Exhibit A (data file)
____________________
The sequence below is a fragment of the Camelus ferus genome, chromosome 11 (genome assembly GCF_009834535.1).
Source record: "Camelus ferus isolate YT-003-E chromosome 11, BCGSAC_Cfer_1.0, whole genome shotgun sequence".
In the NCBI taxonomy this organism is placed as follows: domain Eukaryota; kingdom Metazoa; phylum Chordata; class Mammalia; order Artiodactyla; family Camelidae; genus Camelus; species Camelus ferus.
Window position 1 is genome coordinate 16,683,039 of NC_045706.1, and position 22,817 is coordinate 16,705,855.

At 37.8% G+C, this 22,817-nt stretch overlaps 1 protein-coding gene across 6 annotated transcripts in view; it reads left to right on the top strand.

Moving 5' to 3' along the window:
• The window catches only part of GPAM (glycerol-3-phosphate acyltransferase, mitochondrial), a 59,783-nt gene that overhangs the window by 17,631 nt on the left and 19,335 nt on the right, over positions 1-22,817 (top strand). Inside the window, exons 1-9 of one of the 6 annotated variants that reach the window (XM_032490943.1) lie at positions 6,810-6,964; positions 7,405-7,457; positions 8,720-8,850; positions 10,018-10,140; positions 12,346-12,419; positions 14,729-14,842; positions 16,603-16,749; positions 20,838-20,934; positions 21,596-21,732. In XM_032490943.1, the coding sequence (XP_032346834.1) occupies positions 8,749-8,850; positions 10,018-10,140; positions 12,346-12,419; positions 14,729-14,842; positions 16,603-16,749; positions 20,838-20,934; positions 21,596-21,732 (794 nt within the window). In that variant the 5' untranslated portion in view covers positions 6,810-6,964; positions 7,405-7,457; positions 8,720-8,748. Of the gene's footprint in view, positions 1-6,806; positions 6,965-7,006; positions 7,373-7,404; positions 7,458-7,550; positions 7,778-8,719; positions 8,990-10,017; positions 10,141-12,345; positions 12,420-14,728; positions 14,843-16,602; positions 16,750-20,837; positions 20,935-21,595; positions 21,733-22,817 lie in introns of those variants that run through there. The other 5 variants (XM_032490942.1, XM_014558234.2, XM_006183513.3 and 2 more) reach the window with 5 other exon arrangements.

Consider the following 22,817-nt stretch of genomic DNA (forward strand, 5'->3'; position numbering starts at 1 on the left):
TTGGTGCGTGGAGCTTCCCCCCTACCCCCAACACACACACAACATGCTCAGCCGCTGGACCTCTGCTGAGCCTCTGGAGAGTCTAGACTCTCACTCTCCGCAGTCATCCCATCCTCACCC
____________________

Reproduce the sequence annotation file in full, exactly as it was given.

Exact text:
The sequence below is a fragment of the Camelus ferus genome, chromosome 11 (genome assembly GCF_009834535.1).
Source record: "Camelus ferus isolate YT-003-E chromosome 11, BCGSAC_Cfer_1.0, whole genome shotgun sequence".
In the NCBI taxonomy this organism is placed as follows: domain Eukaryota; kingdom Metazoa; phylum Chordata; class Mammalia; order Artiodactyla; family Camelidae; genus Camelus; species Camelus ferus.
Window position 1 is genome coordinate 16,683,039 of NC_045706.1, and position 22,817 is coordinate 16,705,855.

At 37.8% G+C, this 22,817-nt stretch overlaps 1 protein-coding gene across 6 annotated transcripts in view; it reads left to right on the top strand.

Moving 5' to 3' along the window:
• The window catches only part of GPAM (glycerol-3-phosphate acyltransferase, mitochondrial), a 59,783-nt gene that overhangs the window by 17,631 nt on the left and 19,335 nt on the right, over positions 1-22,817 (top strand). Inside the window, exons 1-9 of one of the 6 annotated variants that reach the window (XM_032490943.1) lie at positions 6,810-6,964; positions 7,405-7,457; positions 8,720-8,850; positions 10,018-10,140; positions 12,346-12,419; positions 14,729-14,842; positions 16,603-16,749; positions 20,838-20,934; positions 21,596-21,732. In XM_032490943.1, the coding sequence (XP_032346834.1) occupies positions 8,749-8,850; positions 10,018-10,140; positions 12,346-12,419; positions 14,729-14,842; positions 16,603-16,749; positions 20,838-20,934; positions 21,596-21,732 (794 nt within the window). In that variant the 5' untranslated portion in view covers positions 6,810-6,964; positions 7,405-7,457; positions 8,720-8,748. Of the gene's footprint in view, positions 1-6,806; positions 6,965-7,006; positions 7,373-7,404; positions 7,458-7,550; positions 7,778-8,719; positions 8,990-10,017; positions 10,141-12,345; positions 12,420-14,728; positions 14,843-16,602; positions 16,750-20,837; positions 20,935-21,595; positions 21,733-22,817 lie in introns of those variants that run through there. The other 5 variants (XM_032490942.1, XM_014558234.2, XM_006183513.3 and 2 more) reach the window with 5 other exon arrangements.

Consider the following 22,817-nt stretch of genomic DNA (forward strand, 5'->3'; position numbering starts at 1 on the left):
TTGGTGCGTGGAGCTTCCCCCCTACCCCCAACACACACACAACATGCTCAGCCGCTGGACCTCTGCTGAGCCTCTGGAGAGTCTAGACTCTCACTCTCCGCAGTCATCCCATCCTCACCC